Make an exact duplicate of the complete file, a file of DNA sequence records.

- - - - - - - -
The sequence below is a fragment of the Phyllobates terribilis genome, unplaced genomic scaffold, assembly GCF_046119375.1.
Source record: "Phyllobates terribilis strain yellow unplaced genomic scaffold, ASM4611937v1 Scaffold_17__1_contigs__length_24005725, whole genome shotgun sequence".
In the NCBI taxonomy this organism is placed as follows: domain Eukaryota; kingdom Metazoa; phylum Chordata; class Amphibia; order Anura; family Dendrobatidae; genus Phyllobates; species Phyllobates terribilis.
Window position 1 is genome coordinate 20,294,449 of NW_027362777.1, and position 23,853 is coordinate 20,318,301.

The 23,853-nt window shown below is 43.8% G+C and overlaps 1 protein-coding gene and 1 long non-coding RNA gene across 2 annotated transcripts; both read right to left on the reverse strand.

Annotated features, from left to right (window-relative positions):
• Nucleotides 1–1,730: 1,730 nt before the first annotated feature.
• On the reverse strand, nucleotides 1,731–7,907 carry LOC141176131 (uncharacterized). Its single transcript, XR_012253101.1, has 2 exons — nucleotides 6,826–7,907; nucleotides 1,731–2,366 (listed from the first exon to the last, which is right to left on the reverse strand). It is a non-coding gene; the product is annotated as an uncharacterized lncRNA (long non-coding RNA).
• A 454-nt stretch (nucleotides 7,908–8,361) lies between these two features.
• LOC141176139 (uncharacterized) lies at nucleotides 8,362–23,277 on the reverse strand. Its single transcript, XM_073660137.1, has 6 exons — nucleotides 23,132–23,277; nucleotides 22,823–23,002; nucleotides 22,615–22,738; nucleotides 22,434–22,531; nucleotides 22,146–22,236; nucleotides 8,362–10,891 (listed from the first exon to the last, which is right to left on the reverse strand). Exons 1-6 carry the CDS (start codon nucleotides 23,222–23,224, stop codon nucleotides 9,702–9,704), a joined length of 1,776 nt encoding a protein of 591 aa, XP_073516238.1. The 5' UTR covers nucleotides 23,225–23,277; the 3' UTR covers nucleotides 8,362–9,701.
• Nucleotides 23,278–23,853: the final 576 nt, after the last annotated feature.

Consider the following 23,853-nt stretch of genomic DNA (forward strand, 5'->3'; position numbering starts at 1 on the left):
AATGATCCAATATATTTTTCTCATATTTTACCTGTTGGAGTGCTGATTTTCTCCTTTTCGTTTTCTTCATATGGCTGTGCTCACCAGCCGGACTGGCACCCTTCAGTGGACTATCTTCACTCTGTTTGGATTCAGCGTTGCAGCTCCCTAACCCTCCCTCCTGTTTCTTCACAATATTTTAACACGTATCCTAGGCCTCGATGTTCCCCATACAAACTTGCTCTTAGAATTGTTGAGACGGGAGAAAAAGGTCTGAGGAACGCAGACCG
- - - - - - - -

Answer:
The sequence below is a fragment of the Phyllobates terribilis genome, unplaced genomic scaffold, assembly GCF_046119375.1.
Source record: "Phyllobates terribilis strain yellow unplaced genomic scaffold, ASM4611937v1 Scaffold_17__1_contigs__length_24005725, whole genome shotgun sequence".
In the NCBI taxonomy this organism is placed as follows: domain Eukaryota; kingdom Metazoa; phylum Chordata; class Amphibia; order Anura; family Dendrobatidae; genus Phyllobates; species Phyllobates terribilis.
Window position 1 is genome coordinate 20,294,449 of NW_027362777.1, and position 23,853 is coordinate 20,318,301.

The 23,853-nt window shown below is 43.8% G+C and overlaps 1 protein-coding gene and 1 long non-coding RNA gene across 2 annotated transcripts; both read right to left on the reverse strand.

Annotated features, from left to right (window-relative positions):
• Nucleotides 1–1,730: 1,730 nt before the first annotated feature.
• On the reverse strand, nucleotides 1,731–7,907 carry LOC141176131 (uncharacterized). Its single transcript, XR_012253101.1, has 2 exons — nucleotides 6,826–7,907; nucleotides 1,731–2,366 (listed from the first exon to the last, which is right to left on the reverse strand). It is a non-coding gene; the product is annotated as an uncharacterized lncRNA (long non-coding RNA).
• A 454-nt stretch (nucleotides 7,908–8,361) lies between these two features.
• LOC141176139 (uncharacterized) lies at nucleotides 8,362–23,277 on the reverse strand. Its single transcript, XM_073660137.1, has 6 exons — nucleotides 23,132–23,277; nucleotides 22,823–23,002; nucleotides 22,615–22,738; nucleotides 22,434–22,531; nucleotides 22,146–22,236; nucleotides 8,362–10,891 (listed from the first exon to the last, which is right to left on the reverse strand). Exons 1-6 carry the CDS (start codon nucleotides 23,222–23,224, stop codon nucleotides 9,702–9,704), a joined length of 1,776 nt encoding a protein of 591 aa, XP_073516238.1. The 5' UTR covers nucleotides 23,225–23,277; the 3' UTR covers nucleotides 8,362–9,701.
• Nucleotides 23,278–23,853: the final 576 nt, after the last annotated feature.

Consider the following 23,853-nt stretch of genomic DNA (forward strand, 5'->3'; position numbering starts at 1 on the left):
AATGATCCAATATATTTTTCTCATATTTTACCTGTTGGAGTGCTGATTTTCTCCTTTTCGTTTTCTTCATATGGCTGTGCTCACCAGCCGGACTGGCACCCTTCAGTGGACTATCTTCACTCTGTTTGGATTCAGCGTTGCAGCTCCCTAACCCTCCCTCCTGTTTCTTCACAATATTTTAACACGTATCCTAGGCCTCGATGTTCCCCATACAAACTTGCTCTTAGAATTGTTGAGACGGGAGAAAAAGGTCTGAGGAACGCAGACCG